INtravenous Iron to Treat Anaemia following CriTical care (INTACT): A protocol for a feasibility randomised controlled trial
© The Intensive Care Society 2019. Background: Anaemia is common in patients who survive critical illness and is associated with high levels of fatigue and poor quality of life. In non-critically ill patients, treating anaemia with intravenous iron has resulted in meaningful improvements in quality of life, but uncertainties regarding the benefits, risks, timing and optimal route of iron therapy in survivors of critical illness remain. Methods / Design: INtravenous Iron to Treat Anaemia following CriTical care (INTACT) is an open-label, feasibility, parallel group, randomised controlled trial with 1:1 randomisation to either intravenous iron (1000 mg ferric carboxymaltose) or usual medical care. The primary objective is to assess the feasibility of a future, multicentre randomised controlled trial. Participants will be followed up for up to 90 days post-randomisation. The primary outcome measures, which will be used to determine feasibility, are recruitment and randomisation rates, protocol adherence and completeness of follow-up. Secondary outcome measures include collecting clinical, laboratory, health-related quality of life and safety data to inform the power calculations of a future definitive trial. Conclusion: Improving recovery from critical illness is a recognised research priority. Whether or not correcting anaemia, with intravenous iron, improves health-related quality of life and recovery requires further investigation. If so, it has the potential to become a rapidly translatable intervention. Prior to embarking on a phase III multicentre trial, a carefully designed and implemented feasibility trial is essential.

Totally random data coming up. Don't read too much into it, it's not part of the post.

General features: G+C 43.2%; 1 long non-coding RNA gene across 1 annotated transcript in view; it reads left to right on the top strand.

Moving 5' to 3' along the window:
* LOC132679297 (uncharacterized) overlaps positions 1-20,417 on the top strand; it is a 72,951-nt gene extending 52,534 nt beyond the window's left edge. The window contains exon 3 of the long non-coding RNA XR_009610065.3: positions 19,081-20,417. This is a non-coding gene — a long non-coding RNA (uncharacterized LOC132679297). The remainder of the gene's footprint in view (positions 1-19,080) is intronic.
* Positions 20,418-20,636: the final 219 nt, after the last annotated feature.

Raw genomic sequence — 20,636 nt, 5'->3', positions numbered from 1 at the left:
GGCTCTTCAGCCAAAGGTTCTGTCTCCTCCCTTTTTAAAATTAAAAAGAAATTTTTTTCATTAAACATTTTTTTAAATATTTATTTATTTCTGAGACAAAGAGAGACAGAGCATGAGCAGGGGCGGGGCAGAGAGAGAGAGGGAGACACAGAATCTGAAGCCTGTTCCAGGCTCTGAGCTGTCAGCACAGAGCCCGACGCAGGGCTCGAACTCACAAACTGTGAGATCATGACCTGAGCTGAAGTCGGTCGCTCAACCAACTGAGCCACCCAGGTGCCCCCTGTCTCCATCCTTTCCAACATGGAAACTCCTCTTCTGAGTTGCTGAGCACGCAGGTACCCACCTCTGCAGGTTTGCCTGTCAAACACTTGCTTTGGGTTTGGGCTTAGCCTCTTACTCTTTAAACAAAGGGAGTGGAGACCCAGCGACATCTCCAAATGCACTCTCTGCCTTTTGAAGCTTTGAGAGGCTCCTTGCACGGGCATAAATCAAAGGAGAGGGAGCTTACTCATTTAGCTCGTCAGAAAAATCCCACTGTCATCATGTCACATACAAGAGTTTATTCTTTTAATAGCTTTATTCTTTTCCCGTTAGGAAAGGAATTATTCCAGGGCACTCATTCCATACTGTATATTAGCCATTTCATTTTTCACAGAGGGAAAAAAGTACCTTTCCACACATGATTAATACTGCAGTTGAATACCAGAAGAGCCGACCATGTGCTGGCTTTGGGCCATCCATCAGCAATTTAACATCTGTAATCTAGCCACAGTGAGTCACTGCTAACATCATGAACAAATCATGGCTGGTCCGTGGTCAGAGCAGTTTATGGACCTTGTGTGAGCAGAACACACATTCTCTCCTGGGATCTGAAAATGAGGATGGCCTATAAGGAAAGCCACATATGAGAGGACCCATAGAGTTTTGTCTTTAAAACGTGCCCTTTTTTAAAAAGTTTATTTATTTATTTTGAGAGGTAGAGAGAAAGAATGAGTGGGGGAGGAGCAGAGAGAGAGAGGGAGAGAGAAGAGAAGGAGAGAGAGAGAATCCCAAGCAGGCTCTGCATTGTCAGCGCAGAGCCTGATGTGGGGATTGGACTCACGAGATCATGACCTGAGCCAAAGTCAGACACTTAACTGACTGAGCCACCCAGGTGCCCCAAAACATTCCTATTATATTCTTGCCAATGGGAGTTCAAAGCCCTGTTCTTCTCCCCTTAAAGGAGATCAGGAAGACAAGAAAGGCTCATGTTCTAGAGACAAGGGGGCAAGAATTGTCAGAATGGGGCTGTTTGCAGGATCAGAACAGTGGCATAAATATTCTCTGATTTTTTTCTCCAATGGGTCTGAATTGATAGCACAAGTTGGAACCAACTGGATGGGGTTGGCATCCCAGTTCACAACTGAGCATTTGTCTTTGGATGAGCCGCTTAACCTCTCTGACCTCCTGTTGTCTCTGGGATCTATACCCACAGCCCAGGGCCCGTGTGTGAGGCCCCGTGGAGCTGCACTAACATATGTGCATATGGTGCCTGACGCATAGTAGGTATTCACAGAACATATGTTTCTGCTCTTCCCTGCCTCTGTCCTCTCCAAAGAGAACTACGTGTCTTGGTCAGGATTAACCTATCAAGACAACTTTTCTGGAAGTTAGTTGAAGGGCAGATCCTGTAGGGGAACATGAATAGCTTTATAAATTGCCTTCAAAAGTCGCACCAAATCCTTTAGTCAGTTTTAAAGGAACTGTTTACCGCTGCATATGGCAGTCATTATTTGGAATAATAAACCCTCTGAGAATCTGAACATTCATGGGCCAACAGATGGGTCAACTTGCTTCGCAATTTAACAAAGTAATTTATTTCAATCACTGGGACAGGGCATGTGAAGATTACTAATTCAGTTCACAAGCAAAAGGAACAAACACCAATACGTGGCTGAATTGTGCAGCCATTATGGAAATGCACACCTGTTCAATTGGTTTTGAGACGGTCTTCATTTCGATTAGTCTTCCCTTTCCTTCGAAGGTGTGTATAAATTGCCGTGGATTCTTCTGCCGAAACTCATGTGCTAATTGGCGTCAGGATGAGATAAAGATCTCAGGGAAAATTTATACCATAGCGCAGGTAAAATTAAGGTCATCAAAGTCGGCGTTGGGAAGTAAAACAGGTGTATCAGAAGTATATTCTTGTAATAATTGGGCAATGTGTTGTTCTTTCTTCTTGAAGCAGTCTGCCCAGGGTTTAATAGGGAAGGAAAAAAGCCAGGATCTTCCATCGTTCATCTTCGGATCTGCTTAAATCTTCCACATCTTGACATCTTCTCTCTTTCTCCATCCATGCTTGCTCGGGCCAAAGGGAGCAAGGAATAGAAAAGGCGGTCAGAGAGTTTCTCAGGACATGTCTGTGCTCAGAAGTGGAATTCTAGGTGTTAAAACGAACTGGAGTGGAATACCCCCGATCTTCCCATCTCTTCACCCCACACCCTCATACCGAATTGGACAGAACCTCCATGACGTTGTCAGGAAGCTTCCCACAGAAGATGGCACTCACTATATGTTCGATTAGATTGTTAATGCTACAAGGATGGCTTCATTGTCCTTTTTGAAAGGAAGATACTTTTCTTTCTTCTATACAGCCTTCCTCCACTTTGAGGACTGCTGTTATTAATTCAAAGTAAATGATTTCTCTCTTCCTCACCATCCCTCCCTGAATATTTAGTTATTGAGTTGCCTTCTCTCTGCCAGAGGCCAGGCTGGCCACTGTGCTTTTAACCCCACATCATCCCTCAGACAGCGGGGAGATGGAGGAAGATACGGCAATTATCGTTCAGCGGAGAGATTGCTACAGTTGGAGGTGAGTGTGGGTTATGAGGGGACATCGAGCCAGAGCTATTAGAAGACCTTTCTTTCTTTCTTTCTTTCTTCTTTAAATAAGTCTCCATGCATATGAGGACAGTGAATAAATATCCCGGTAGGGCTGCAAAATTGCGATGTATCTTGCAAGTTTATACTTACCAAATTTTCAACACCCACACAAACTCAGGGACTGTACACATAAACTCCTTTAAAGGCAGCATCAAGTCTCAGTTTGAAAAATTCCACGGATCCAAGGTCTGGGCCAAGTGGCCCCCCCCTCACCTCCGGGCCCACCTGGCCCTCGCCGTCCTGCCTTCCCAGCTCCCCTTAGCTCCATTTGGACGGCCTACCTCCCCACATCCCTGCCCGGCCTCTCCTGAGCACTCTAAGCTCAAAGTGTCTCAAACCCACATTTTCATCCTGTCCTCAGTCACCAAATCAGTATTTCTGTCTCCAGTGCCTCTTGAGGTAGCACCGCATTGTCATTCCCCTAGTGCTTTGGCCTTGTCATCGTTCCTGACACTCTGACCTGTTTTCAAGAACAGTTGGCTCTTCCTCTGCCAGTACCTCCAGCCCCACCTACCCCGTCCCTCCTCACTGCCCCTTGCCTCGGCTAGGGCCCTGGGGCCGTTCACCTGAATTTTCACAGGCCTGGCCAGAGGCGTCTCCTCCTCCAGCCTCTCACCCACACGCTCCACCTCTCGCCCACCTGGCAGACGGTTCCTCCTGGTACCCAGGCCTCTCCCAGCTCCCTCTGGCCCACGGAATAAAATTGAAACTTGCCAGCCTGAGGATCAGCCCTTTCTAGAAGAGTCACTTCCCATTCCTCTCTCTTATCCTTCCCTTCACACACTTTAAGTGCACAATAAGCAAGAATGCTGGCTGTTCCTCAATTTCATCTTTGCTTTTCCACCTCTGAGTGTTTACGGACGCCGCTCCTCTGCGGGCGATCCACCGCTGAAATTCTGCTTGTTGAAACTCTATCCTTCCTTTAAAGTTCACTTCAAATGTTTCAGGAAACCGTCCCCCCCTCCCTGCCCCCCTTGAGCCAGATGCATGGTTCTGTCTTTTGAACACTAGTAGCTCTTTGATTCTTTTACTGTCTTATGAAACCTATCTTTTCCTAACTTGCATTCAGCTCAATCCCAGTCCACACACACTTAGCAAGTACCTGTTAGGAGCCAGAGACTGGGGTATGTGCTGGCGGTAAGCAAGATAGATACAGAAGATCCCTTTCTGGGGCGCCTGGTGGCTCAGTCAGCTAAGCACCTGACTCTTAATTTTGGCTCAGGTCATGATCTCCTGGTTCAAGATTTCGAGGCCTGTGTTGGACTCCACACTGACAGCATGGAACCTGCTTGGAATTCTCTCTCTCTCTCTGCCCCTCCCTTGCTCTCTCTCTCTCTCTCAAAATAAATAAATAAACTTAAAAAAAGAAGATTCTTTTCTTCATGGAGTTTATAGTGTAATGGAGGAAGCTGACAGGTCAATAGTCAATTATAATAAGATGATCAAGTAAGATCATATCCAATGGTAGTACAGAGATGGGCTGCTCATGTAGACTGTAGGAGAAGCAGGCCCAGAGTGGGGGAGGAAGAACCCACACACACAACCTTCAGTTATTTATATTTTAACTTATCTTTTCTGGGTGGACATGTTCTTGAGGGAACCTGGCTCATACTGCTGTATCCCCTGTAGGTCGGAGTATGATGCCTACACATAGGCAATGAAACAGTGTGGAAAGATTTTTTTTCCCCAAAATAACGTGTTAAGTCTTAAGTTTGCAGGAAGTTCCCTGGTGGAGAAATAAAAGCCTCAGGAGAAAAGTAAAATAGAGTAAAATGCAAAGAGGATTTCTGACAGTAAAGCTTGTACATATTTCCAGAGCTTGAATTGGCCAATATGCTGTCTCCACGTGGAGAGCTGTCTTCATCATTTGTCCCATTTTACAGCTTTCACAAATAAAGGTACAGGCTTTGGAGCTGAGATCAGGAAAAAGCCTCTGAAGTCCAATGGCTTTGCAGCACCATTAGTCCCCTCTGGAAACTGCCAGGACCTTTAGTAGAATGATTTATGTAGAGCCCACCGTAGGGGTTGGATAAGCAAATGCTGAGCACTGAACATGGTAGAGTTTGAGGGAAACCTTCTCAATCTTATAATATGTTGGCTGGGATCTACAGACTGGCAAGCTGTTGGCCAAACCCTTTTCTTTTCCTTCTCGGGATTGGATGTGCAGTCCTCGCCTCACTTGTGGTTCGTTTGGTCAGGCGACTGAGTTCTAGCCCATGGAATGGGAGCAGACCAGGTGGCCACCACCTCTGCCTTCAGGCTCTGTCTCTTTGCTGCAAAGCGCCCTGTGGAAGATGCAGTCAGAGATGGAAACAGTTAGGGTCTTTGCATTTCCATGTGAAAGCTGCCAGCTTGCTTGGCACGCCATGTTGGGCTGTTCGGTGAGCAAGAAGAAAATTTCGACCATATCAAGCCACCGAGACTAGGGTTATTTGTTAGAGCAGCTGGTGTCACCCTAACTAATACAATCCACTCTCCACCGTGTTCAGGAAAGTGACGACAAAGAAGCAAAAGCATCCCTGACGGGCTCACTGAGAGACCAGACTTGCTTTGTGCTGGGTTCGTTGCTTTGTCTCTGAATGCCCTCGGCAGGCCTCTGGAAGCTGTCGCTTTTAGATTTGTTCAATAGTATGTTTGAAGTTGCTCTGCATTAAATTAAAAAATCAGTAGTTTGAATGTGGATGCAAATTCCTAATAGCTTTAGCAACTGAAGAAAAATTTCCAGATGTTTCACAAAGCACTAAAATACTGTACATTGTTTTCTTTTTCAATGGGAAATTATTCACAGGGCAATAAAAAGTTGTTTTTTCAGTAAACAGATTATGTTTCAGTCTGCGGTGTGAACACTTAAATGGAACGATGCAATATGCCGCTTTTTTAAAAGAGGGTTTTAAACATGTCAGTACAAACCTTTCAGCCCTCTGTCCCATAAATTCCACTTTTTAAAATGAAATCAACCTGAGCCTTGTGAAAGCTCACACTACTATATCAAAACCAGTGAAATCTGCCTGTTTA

Spinal muscular atrophy (SMA) is a neuromuscular disorder caused by mutations in the survival motor neuron 1 (SMN1) gene. All patients have at least one copy of a paralog, SMN2, but a C-to-T transition in this gene results in exon 7 skipping in a majority of transcripts. Approved treatment for SMA involves promoting exon 7 inclusion in the SMN2 transcript or increasing the amount of full-length SMN by gene replacement with a viral vector. Increasing the pool of SMN2 transcripts and increasing their translational efficiency can be used to enhance splice correction. We sought to determine whether the 5' untranslated region (5' UTR) of SMN2 contains a repressive feature that can be targeted to increase SMN levels. We found that antisense oligonucleotides (ASOs) complementary to the 5' end of SMN2 increase SMN mRNA and protein levels and that this effect is due to inhibition of SMN2 mRNA decay. Moreover, use of the 5' UTR ASO in combination with a splice-switching oligonucleotide (SSO) increases SMN levels above those attained with the SSO alone. Our results add to the current understanding of SMN regulation and point toward a new therapeutic target for SMA.